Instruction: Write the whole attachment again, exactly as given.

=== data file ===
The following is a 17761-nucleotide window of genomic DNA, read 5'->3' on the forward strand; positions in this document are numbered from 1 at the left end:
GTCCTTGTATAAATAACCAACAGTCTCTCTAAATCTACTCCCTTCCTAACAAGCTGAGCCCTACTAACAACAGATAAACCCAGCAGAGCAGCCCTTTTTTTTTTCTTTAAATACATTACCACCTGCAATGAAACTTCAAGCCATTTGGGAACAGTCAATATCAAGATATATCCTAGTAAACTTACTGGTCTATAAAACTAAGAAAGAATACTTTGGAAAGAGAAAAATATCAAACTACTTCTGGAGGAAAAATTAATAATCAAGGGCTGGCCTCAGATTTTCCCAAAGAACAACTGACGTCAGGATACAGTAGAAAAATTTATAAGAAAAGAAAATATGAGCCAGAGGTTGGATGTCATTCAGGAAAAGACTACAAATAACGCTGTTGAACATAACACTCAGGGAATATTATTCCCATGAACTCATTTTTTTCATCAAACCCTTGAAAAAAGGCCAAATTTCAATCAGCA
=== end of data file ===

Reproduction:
The following is a 17761-nucleotide window of genomic DNA, read 5'->3' on the forward strand; positions in this document are numbered from 1 at the left end:
GTCCTTGTATAAATAACCAACAGTCTCTCTAAATCTACTCCCTTCCTAACAAGCTGAGCCCTACTAACAACAGATAAACCCAGCAGAGCAGCCCTTTTTTTTTTCTTTAAATACATTACCACCTGCAATGAAACTTCAAGCCATTTGGGAACAGTCAATATCAAGATATATCCTAGTAAACTTACTGGTCTATAAAACTAAGAAAGAATACTTTGGAAAGAGAAAAATATCAAACTACTTCTGGAGGAAAAATTAATAATCAAGGGCTGGCCTCAGATTTTCCCAAAGAACAACTGACGTCAGGATACAGTAGAAAAATTTATAAGAAAAGAAAATATGAGCCAGAGGTTGGATGTCATTCAGGAAAAGACTACAAATAACGCTGTTGAACATAACACTCAGGGAATATTATTCCCATGAACTCATTTTTTTCATCAAACCCTTGAAAAAAGGCCAAATTTCAATCAGCA